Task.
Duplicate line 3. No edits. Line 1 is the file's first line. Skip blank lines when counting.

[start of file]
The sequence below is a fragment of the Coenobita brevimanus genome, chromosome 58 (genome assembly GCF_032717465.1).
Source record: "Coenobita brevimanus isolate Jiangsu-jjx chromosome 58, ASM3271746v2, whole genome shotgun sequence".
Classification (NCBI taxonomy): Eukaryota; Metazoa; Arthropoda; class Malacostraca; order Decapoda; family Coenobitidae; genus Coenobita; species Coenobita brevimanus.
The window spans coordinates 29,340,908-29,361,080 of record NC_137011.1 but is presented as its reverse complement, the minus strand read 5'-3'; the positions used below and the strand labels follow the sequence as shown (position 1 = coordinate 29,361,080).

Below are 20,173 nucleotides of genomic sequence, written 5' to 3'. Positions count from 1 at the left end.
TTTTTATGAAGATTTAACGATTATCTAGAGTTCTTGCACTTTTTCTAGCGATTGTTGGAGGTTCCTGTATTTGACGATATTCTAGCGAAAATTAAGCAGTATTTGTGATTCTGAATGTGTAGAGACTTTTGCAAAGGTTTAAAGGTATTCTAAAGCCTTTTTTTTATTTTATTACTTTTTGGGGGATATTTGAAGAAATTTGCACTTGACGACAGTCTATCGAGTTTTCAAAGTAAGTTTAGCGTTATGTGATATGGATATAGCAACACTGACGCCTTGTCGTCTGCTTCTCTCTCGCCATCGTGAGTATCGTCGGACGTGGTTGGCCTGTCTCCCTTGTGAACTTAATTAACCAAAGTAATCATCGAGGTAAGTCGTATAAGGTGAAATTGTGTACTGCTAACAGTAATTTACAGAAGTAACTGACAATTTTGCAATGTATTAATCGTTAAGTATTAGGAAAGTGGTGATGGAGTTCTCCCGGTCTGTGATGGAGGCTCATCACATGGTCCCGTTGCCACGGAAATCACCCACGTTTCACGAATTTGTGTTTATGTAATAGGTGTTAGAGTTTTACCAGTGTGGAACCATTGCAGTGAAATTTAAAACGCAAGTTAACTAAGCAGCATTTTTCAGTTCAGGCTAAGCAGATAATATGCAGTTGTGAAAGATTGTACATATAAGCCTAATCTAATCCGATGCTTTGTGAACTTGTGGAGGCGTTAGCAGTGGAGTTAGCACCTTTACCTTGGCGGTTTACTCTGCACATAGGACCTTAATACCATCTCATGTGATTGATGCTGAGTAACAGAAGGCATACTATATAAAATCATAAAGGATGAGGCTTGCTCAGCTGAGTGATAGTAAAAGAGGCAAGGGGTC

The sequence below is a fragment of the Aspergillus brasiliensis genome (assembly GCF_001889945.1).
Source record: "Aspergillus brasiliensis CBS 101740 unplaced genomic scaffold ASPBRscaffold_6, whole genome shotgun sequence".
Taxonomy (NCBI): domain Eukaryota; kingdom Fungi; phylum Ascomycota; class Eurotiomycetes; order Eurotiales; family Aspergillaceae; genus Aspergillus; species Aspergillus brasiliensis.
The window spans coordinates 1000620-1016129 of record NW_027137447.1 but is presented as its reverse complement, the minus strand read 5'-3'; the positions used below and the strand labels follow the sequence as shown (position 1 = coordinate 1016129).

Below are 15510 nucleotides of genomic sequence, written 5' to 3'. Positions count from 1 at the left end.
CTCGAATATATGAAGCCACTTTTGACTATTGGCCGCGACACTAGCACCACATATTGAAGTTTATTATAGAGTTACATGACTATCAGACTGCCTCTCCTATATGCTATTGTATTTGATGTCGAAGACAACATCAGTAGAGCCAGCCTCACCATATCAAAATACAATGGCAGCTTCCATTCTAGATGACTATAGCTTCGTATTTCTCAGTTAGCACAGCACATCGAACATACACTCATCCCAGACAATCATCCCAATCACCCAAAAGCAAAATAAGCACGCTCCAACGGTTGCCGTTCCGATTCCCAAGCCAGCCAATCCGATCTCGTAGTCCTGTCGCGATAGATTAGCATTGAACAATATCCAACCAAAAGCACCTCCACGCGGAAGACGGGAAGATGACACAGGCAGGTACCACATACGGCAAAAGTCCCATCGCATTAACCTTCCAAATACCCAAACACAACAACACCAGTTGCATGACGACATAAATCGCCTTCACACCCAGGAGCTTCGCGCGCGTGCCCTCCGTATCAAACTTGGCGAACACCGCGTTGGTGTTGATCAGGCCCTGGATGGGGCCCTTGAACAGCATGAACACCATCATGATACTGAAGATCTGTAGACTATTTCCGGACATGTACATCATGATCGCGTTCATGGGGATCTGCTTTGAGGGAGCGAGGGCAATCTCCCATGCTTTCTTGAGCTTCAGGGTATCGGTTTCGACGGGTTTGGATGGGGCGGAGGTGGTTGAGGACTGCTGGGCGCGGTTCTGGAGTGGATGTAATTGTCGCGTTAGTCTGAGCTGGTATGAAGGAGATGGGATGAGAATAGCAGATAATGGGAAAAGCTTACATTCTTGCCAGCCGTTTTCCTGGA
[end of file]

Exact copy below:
Classification (NCBI taxonomy): Eukaryota; Metazoa; Arthropoda; class Malacostraca; order Decapoda; family Coenobitidae; genus Coenobita; species Coenobita brevimanus.